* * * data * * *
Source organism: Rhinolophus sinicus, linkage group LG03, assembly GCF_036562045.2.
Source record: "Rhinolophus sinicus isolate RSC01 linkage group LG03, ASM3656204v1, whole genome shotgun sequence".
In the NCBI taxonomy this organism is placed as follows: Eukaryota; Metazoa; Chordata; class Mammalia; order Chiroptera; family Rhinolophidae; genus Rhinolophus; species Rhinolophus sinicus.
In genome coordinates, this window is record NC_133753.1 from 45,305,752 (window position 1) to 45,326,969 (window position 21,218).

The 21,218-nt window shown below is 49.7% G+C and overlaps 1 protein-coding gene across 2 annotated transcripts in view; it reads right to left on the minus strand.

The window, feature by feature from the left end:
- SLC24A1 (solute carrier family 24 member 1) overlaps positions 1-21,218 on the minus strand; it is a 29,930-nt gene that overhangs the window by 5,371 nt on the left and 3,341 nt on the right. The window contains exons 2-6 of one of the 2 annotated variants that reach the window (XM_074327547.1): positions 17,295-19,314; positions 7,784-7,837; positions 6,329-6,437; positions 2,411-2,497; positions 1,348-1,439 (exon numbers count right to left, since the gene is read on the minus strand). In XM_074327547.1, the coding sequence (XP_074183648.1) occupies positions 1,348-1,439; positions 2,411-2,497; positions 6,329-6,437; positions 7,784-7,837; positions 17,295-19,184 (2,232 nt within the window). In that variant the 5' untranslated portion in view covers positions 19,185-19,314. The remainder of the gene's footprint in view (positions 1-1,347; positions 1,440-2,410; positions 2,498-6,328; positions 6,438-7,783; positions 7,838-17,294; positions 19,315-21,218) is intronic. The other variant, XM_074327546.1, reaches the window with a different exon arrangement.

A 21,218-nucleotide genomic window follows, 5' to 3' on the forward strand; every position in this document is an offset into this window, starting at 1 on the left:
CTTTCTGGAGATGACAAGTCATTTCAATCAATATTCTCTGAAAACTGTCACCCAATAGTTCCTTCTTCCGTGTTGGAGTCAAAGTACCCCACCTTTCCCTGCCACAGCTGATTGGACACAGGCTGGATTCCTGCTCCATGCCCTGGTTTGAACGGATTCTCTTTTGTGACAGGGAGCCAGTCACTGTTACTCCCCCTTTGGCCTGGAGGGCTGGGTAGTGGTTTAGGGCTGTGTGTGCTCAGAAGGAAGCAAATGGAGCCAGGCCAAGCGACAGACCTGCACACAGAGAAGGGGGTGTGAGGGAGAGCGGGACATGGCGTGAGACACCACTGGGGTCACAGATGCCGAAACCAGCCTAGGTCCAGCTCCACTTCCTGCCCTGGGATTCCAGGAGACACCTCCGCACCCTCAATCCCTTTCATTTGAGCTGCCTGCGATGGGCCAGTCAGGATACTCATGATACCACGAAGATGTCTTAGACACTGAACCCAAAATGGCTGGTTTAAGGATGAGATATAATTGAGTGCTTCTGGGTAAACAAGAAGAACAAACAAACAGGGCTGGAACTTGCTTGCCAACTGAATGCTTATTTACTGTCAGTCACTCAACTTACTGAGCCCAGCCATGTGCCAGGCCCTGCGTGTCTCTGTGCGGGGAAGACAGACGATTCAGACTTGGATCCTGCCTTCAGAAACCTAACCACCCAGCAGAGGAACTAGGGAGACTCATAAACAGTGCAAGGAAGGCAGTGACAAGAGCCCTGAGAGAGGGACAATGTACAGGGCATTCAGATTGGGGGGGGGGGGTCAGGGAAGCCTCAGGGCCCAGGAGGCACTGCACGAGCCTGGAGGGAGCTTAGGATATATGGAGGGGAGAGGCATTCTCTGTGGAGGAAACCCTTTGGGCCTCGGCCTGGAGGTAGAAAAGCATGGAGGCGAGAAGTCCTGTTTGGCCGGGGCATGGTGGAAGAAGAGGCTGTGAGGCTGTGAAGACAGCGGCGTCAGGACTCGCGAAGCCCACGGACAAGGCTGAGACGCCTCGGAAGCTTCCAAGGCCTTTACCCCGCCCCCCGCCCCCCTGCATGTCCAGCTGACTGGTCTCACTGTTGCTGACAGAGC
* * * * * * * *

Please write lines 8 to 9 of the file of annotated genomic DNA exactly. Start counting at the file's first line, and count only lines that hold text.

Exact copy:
A 21,218-nucleotide genomic window follows, 5' to 3' on the forward strand; every position in this document is an offset into this window, starting at 1 on the left:
CTTTCTGGAGATGACAAGTCATTTCAATCAATATTCTCTGAAAACTGTCACCCAATAGTTCCTTCTTCCGTGTTGGAGTCAAAGTACCCCACCTTTCCCTGCCACAGCTGATTGGACACAGGCTGGATTCCTGCTCCATGCCCTGGTTTGAACGGATTCTCTTTTGTGACAGGGAGCCAGTCACTGTTACTCCCCCTTTGGCCTGGAGGGCTGGGTAGTGGTTTAGGGCTGTGTGTGCTCAGAAGGAAGCAAATGGAGCCAGGCCAAGCGACAGACCTGCACACAGAGAAGGGGGTGTGAGGGAGAGCGGGACATGGCGTGAGACACCACTGGGGTCACAGATGCCGAAACCAGCCTAGGTCCAGCTCCACTTCCTGCCCTGGGATTCCAGGAGACACCTCCGCACCCTCAATCCCTTTCATTTGAGCTGCCTGCGATGGGCCAGTCAGGATACTCATGATACCACGAAGATGTCTTAGACACTGAACCCAAAATGGCTGGTTTAAGGATGAGATATAATTGAGTGCTTCTGGGTAAACAAGAAGAACAAACAAACAGGGCTGGAACTTGCTTGCCAACTGAATGCTTATTTACTGTCAGTCACTCAACTTACTGAGCCCAGCCATGTGCCAGGCCCTGCGTGTCTCTGTGCGGGGAAGACAGACGATTCAGACTTGGATCCTGCCTTCAGAAACCTAACCACCCAGCAGAGGAACTAGGGAGACTCATAAACAGTGCAAGGAAGGCAGTGACAAGAGCCCTGAGAGAGGGACAATGTACAGGGCATTCAGATTGGGGGGGGGGGGTCAGGGAAGCCTCAGGGCCCAGGAGGCACTGCACGAGCCTGGAGGGAGCTTAGGATATATGGAGGGGAGAGGCATTCTCTGTGGAGGAAACCCTTTGGGCCTCGGCCTGGAGGTAGAAAAGCATGGAGGCGAGAAGTCCTGTTTGGCCGGGGCATGGTGGAAGAAGAGGCTGTGAGGCTGTGAAGACAGCGGCGTCAGGACTCGCGAAGCCCACGGACAAGGCTGAGACGCCTCGGAAGCTTCCAAGGCCTTTACCCCGCCCCCCGCCCCCCTGCATGTCCAGCTGACTGGTCTCACTGTTGCTGACAGAGC